Many managers faced with a looming shortage of employees have reconsidered their business model; to find alternative ways to serve the client, build their products, distribute the materials, but a reinvention of their strategy simply brings new challenges to the fore.

Take the case of one of our clients who decided to outsource some aspects of their work to deal with looming labour shortages. They were in for a nasty surprise. A few months ago we conducted a risk assessment and  they found to their horror that not only were their boomers poised to flee, so were some of their specialists — the “go to” people others rely upon to do their work.  The newly outsourced work was what these ‘specialists’ enjoyed, so instead of taking on new responsibilities, which were less appealing, they were seriously considering offers of work at the outsourcing company! Clearly a game plan was required to stall a potentially disastrous situation.

Traditional succession planning identifies high potential employees and implements long range plans to develop those people so they are well equipped to lead in the future. The focus is on core competencies, business knowledge, technical skills and sound judgement that will lead to solid business decisions. Mentors are enlisted from the senior ranks to pass on savvy business knowledge to new incumbents. Short term overlaps are permitted so a veteran of the job can coach a neophyte.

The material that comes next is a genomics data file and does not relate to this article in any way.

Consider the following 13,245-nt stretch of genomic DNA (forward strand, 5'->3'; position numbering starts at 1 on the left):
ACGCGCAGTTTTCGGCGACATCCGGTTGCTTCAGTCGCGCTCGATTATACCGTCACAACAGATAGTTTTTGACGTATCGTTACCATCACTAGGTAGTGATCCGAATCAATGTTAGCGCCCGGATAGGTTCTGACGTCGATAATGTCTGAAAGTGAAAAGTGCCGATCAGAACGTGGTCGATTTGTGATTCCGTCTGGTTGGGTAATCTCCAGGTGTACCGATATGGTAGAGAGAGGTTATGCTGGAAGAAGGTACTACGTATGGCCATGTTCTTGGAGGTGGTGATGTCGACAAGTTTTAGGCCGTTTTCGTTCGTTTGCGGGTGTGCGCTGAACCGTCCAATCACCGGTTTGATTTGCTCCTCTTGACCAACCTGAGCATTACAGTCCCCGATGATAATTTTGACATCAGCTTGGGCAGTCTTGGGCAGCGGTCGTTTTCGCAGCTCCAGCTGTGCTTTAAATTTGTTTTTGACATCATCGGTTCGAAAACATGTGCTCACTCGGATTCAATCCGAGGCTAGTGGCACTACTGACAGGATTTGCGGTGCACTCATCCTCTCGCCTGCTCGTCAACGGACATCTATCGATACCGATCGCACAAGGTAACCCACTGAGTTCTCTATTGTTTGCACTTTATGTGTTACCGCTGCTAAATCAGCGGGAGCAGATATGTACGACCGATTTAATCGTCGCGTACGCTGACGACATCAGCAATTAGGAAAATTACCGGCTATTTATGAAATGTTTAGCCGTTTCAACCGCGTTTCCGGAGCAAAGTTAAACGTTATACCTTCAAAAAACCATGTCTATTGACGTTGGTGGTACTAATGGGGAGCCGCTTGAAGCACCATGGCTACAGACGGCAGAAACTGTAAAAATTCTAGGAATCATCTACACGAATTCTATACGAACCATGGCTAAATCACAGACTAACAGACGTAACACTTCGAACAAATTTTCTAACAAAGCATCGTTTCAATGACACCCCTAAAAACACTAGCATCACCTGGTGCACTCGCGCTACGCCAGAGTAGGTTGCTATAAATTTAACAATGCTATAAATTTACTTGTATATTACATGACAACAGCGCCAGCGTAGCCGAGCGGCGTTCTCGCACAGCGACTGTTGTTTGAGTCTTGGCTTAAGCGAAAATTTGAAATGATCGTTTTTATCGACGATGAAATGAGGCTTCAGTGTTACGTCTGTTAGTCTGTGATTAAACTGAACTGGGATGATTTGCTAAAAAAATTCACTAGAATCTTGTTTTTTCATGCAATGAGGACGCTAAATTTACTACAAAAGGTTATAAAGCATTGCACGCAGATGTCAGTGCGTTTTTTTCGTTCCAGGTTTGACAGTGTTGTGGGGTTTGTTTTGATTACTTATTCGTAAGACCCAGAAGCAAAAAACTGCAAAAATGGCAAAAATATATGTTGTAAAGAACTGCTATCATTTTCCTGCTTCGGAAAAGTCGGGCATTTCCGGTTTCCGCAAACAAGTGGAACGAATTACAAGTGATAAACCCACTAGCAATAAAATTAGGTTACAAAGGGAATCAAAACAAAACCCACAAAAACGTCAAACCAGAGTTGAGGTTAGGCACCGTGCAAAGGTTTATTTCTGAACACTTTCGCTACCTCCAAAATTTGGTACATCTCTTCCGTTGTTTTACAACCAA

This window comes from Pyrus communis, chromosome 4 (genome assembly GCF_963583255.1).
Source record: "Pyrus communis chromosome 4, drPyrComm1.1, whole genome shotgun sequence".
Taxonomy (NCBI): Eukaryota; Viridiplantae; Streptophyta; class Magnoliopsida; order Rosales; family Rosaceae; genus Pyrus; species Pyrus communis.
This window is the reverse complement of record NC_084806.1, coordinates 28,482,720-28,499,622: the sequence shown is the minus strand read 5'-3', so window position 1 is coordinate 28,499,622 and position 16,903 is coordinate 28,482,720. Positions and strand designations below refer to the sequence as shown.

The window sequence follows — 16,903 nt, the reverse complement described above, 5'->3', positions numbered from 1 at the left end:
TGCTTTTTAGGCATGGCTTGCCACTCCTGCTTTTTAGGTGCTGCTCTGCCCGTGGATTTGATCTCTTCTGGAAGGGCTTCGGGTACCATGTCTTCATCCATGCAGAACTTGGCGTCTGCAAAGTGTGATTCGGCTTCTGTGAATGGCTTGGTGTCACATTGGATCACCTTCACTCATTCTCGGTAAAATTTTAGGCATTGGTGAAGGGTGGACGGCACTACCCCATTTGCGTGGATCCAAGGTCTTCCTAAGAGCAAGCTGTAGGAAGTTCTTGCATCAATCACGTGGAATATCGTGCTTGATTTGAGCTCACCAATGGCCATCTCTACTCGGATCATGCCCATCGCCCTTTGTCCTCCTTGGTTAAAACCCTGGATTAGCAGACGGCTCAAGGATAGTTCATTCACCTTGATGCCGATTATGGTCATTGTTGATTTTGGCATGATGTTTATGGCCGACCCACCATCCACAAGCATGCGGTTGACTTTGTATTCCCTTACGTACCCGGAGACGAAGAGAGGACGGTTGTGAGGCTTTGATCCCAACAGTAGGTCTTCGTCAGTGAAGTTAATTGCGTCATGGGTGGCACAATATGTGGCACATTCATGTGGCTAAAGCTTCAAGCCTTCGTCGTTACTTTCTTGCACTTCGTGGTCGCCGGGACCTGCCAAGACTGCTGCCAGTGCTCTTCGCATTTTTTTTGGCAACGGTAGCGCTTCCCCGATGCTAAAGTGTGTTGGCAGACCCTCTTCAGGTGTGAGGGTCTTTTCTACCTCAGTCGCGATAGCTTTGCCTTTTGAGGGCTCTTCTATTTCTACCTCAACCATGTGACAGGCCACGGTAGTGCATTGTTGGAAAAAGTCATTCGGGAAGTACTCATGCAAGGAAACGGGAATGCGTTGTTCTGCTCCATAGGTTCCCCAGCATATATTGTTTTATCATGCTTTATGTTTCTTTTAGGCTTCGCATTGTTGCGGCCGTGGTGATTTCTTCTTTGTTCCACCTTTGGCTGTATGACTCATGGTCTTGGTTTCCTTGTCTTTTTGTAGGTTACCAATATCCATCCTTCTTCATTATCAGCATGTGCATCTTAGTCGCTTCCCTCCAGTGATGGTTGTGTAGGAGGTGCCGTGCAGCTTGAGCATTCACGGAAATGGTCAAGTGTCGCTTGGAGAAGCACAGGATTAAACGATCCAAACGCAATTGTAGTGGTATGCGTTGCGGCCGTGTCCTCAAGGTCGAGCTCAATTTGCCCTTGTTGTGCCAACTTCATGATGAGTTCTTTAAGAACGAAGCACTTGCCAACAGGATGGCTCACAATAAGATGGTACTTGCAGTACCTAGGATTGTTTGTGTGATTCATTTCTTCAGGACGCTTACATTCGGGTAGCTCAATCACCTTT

But what can a company do when the mentor has retired or the specialist now works elsewhere?

How can crucial knowledge be retained for organizational health and continuity?

Knowledge Transfer has become the latest ‘buzz’ as leaders, faced with the loss of people and corporate knowledge, struggle to retain information that is vital and which has contributed to their present success.

New people to the company don’t know what they don’t know, so important questions are not asked. The soon-to-retire employees who have been operating smoothly for years; often don’t know what is vital — what to keep or toss — and the clock is ticking ever closer to their departure. Some, on the other hand, know exactly what to hang on to for that lucrative consulting job they envisage after their retirement and guard it jealously from their colleagues for fear of losing their distinct advantage.

So, getting vital knowledge from individuals and passing it to the right people, in a way that can be understood and assimilated quickly and accurately, is the challenge that will be facing most business leaders for the next two to three years.

We suggest you implement a few simple things to protect your company from a major risk.

  1. Pinpoint how many people will be leaving within the next three years and develop a strategy to capture their knowledge now before it’s too late.
  2. Identify who your Subject Matter Experts (SME’s) are and determine their unique advantage — what makes them so valuable to your organization?
  3. Consider doing some serious cross training to reduce your vulnerability, build capacity and engage employees in building a better workplace.
  4. Develop a data base with SME’s, lesson’s learned and past practices so people can source information as and when they need it.
  5. Start a community of practice so people are encouraged and supported to share information freely with colleagues.
  6. Reward people for building your internal capacity when they mentor, coach or lead information sessions.

If you pondered for a minute when you might get around to this — stop thinking — start taking action now, the days, months and years are slipping past very, very quickly. Is your organization going to be a risk?

Heather Hughes, CMC is a Certified Management Consultant with a 30 year international track record. She specializes in building vibrant organizations through Leadership Coaching, Succession Planning, Knowledge Transfer and Employee Engagement.